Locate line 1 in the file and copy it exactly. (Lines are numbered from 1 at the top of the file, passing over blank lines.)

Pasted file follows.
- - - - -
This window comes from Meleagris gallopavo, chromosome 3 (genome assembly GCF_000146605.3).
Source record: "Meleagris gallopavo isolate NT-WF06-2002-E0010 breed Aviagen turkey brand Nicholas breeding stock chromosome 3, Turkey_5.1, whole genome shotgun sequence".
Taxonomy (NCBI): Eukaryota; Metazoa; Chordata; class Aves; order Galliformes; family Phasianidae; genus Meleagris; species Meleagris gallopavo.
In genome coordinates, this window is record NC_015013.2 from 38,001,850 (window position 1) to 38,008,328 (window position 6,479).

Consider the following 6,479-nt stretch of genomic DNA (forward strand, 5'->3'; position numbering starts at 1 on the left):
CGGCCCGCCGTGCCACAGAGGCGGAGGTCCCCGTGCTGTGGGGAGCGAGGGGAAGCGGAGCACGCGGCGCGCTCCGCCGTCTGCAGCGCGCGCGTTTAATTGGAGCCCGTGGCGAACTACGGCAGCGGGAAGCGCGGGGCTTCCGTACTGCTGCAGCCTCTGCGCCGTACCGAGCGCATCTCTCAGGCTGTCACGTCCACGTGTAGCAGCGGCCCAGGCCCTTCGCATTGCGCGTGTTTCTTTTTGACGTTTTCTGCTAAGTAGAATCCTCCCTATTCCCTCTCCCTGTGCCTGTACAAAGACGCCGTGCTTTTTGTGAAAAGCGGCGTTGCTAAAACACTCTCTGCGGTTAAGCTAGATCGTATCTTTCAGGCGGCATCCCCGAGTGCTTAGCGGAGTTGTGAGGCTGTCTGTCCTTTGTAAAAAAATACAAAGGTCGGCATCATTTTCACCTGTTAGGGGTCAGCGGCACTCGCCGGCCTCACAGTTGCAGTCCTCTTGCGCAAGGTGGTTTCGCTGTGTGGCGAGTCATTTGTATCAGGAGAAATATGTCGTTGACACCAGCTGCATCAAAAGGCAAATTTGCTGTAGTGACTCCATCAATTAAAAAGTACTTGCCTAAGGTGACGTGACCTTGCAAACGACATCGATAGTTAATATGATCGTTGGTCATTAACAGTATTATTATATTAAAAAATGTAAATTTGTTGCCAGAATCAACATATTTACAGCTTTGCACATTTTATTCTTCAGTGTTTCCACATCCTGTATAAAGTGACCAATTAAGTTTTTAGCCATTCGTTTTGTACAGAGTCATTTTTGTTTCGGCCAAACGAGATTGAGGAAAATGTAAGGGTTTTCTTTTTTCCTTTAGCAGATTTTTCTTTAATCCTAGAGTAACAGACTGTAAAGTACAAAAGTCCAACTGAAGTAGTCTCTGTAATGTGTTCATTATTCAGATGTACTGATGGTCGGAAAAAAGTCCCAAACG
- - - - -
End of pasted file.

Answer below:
This window comes from Meleagris gallopavo, chromosome 3 (genome assembly GCF_000146605.3).